I don’t know about you but when I’m out I can’t help but snap photos of stuff that inspires me to make something corsetry! I think its the sewing bug but everything seems to inspire an ‘I’d love to sew something in that colour/style/material’ I had a particularly fruitful trip the other day so I thought I’d start sharing my shopping ‘mood boards’ with you
Foxy Little Corset Belt
So it’s finished, I’ve taken photos and here it is in my Etsy shop on sale to raise money for the recording equipment to film more instructional videos. Click the listing pic to visit this foxy little corset in my Etsy shop or scroll down for more pictures.
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So I’ve been away from the sewing machine for a while and upon my return I decided to make a corset in black with racy red stitching. I thought you’d want to see the new corset pattern so I took some piccys and filmed a quick video blog. It’s a single layer 24 inch corset belt with 22 bones plus 4 round the lacing and I’ll be selling it in my etsy shop to raise money for the camera I’ll need to record high quality video for future sewing videos (more on that soon). So here are the vid and pics of it with just the last of the binding to put on. Finished pics tomorrow! xxx
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As promised I managed to dig out some photos of the three dimensional method of pattern drafting (as apposed to the 2D flat pattern drafting method we were discussing yesterday). I’m lucky enough to have an old school dress form thats a great starting shape for corset training corsets. I took the pattern in a little at the waist but it already has an unnaturally small waist so it was a great find – it was discarded in my art studio at university if you can believe that! I gave it a a loving home and a new lease of life. Keep meaning to cover it but it’s quite nice rough.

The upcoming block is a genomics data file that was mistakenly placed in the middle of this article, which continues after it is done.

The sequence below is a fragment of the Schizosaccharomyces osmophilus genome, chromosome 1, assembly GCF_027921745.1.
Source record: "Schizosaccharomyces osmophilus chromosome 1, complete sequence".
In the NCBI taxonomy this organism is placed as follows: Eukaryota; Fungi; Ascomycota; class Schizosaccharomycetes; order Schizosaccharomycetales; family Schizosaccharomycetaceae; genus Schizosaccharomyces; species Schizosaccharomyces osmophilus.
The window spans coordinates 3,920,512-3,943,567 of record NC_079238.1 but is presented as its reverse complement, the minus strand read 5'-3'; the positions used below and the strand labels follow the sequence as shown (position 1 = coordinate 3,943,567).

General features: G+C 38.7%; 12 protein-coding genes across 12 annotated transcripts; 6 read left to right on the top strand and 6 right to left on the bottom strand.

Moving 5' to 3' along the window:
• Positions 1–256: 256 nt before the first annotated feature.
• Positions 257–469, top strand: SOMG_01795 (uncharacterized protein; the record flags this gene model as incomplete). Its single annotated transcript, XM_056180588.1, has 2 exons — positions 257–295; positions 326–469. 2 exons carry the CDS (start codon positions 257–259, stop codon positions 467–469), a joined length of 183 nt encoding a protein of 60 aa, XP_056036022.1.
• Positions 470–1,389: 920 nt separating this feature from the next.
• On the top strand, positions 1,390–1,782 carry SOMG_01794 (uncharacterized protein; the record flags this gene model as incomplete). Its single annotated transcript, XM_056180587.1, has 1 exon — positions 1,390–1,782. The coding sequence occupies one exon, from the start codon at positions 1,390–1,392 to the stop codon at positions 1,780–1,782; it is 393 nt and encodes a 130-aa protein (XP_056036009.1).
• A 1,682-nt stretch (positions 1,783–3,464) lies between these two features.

Anyway, moving on from my deep personal relationship with my dress forms! The pictures are pretty self explanatory – I started by marking the front centre and back centre then proceeded to drape material where I wanted pattern pieces and draw on, cut and pin in place on the dress form one by one. I then added marks to the corset pattern where the pieces joined so I could line the pieces up correctly when I joined them together. You also want to number your pattern pieces before unpinning, then transfer to paper, simples!
If you don’t have a dress form but do have a corset that you like the shape of then try stuffing it so it holds it’s shape, then using this as your mannequin. So now you know how, you can get cracking and design your own corset!
So I’ve been using the 2D method of drafting corset patterns over a bodice block, I’ve not used a bodice block before but Robert Doyle uses it in his book ‘Waisted Efforts’ so I thought I’d give it a go. The bodice block isn’t really proving very successful for any slightly diagonal pattern pieces or artistic/adventurous corset designs. I’m largely ignoring it and just using the bust, waist, hips measurements and the measurements between them.
I’m guessing it’ll work a lot better for straight up straight down pattern pieces so I might try a no fuss corset design at some point soon where all the piece are an equal width and all travel straight down the body. The design in the picture with the circles on looks like it fits this description but its actually a short version of the bigger one in the middle. As such the circles haven’t fit correctly onto the pieces so I’ll try remaking that using the bodice block.
There is another method I favour in creating corset patterns, thats the draping method which you need a dressmakers dummy for really. But if you have a corset thats the required shape you can pad it out with wadding and use that. I’ll dig out a photo of one of my draped corset training patterns tomorrow so you can see this 3 dimensional method.
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